Thursday, August 3, 2023

Talkshow Thursday: Welcome Back Donna Schlachter!

Claire -- The Story Behind the Story
By Donna Schlachter

When I was invited to write a book for the Rescue Me: Mail-Order Bride series, I was thrilled. I’d already written several mail-order stories, loved the dynamics of romance, and particularly appreciated the opportunity—and indeed the encouragement—to include suspense or mystery in the plot.

My character, Claire, was actually supposed to be somebody else. Sort of. I had envisioned her as looking a lot like my sister-in-law Tina. In fact, I started writing a book named after said SIL, then realized I had the wrong storyline. However, being two chapters in, I didn’t want to trash the words I’d written, so I went back and revised this storyline a smidge to incorporate the difference. In Tina, my heroine is running from her mob-connected murdered husband, and in this one, from a contract on her own life that just resulted in her father’s death.

My hero, Toby Gilbert, is a Pinkerton operative. I named him after my father, whose middle name was 
Gilbert, and who was also a Pinkerton agent, although in a more administrative and modern-day role. Still, Toby is very much his own man, determined to be the best agent he can be, and he won’t let anybody get in his way. Not even whichever woman he chooses to reinforce his story. He’s placed an ad for a mail-order bride, even though he has no intention of marrying.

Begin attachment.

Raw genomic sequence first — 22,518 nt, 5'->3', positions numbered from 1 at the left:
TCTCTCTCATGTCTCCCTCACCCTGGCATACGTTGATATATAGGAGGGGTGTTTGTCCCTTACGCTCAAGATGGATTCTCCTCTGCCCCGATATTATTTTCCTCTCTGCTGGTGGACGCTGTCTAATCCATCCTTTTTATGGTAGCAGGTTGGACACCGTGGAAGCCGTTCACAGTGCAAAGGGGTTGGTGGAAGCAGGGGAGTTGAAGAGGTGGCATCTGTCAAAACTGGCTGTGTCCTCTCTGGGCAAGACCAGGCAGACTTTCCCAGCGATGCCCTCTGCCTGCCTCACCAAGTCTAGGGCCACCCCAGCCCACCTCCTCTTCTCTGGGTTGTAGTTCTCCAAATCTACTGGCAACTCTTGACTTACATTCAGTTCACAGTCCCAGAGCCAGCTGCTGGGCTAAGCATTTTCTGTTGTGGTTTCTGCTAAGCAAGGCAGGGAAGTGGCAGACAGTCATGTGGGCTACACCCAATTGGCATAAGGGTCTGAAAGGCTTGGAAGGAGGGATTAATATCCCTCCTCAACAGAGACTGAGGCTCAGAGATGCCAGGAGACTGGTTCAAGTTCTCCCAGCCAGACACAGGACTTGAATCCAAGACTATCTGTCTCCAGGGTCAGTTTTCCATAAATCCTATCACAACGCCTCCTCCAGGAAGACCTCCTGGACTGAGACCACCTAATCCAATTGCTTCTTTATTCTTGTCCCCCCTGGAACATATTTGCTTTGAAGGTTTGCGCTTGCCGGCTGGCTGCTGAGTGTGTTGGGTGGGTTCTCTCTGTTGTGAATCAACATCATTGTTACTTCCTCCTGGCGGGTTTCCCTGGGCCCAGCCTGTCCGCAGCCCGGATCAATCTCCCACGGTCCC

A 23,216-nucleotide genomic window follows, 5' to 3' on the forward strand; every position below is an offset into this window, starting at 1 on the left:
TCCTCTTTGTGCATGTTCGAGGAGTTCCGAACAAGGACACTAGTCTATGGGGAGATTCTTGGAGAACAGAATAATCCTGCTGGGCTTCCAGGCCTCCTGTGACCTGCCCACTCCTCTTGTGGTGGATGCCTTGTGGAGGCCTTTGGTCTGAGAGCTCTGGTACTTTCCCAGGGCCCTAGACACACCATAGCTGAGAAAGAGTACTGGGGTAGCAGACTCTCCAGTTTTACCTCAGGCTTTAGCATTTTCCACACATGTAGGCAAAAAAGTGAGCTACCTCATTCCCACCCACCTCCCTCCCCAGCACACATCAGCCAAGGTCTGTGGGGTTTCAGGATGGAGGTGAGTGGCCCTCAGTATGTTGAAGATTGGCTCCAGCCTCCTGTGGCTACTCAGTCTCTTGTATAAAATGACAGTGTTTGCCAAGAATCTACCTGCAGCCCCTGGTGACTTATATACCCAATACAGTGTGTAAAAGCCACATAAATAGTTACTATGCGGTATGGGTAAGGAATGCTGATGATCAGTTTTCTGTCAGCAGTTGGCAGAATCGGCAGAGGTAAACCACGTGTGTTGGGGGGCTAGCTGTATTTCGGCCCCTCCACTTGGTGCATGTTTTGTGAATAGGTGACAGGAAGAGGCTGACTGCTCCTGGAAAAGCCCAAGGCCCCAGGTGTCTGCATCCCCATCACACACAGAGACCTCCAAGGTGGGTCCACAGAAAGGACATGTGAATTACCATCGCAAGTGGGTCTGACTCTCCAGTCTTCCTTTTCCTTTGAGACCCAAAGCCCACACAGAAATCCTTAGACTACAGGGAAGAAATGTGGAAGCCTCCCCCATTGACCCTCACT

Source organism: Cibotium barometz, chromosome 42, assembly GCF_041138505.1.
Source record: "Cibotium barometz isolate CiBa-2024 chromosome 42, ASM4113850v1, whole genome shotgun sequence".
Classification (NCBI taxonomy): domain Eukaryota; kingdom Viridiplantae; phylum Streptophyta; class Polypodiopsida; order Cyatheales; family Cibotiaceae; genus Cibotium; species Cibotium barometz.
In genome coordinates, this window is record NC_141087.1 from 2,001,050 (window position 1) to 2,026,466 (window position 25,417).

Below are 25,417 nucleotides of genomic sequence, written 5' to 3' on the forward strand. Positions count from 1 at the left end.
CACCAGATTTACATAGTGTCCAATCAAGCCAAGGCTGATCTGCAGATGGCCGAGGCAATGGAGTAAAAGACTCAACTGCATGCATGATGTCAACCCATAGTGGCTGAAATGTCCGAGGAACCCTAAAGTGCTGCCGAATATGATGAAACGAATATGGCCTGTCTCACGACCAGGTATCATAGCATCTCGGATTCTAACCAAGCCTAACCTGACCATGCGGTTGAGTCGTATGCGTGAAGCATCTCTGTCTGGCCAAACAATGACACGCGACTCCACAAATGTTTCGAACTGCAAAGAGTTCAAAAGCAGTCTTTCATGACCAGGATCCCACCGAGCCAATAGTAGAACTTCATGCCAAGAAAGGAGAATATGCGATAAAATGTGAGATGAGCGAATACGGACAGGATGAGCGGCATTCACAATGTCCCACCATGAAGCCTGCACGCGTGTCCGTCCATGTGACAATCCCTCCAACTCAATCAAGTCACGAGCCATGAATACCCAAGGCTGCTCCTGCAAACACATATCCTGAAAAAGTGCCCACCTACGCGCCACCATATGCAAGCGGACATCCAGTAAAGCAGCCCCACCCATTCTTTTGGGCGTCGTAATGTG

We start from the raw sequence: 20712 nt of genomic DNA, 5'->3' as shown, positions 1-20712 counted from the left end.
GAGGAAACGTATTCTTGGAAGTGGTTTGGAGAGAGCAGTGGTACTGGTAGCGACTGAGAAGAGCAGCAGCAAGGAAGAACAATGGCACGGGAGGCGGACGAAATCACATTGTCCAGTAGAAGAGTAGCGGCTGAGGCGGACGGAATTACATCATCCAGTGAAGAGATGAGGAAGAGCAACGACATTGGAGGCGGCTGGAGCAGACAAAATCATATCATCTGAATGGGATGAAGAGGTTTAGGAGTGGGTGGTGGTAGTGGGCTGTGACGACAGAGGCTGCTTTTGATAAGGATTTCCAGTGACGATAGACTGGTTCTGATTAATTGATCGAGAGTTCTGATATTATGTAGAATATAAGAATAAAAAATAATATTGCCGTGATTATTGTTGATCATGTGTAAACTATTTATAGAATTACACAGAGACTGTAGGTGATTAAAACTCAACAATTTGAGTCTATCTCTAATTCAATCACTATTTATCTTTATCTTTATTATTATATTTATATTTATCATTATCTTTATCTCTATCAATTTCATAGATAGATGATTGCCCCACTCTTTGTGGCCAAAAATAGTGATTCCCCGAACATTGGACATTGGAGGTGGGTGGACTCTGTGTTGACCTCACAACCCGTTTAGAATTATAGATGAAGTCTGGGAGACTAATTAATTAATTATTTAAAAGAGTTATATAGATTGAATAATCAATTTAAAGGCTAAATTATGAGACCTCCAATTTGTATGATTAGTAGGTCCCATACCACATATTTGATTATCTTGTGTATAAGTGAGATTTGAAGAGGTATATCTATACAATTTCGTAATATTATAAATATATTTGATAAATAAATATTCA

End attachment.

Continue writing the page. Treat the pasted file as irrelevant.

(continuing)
A particular trait I thought Toby should have that would serve him well as the story gets underway is that he never forgets a face. So when he sees Claire on the same train heading to Denver, he knows he knows her from somewhere. And he also knows he’ll eventually recall where. Another quirk is that he always sits with his back to a wall, facing the door. Except when my heroine purposefully seats herself in that vantage point to throw him off his game.

Pixabay/Brigitte Werner
I had previously done research about the mafia in Denver, but that focused on the 1940s and 1950s, so I delved into mobster activity and its origins, beginning in Italy and as it made its way to the United States, particularly during the 1860s through to the 1880s. This opened a whole new level of understanding for Claire and for her father and family, as well as for the law enforcement officials trying to curb the spread of illegal gun running, prostitution, drugs, and alcohol. One interesting thing I learned was that oftentimes, a mob family had lines in the sand they wouldn’t cross. For example, the Smaldone family was involved in gun running, prostitution, enforcement, and alcohol, but wouldn’t deal in drugs. And, they wouldn’t sell gasoline vouchers during the 1940s that they received for free, citing ethical reasons. Despite their criminal activity. Seems ironic.

You can check out the book here: and the other books in this multi-author Series:

About Donna:

A hybrid author, Donna writes squeaky-clean historical and contemporary suspense. She has been published more than 60 times in books; is a member of several writers' groups; facilitates a critique group; teaches writing classes; ghostwrites; edits; and judges in writing contests. She loves history and research, traveling extensively for both, and is an avid oil painter. She also coaches writers at any stage of their manuscript. Learn more at

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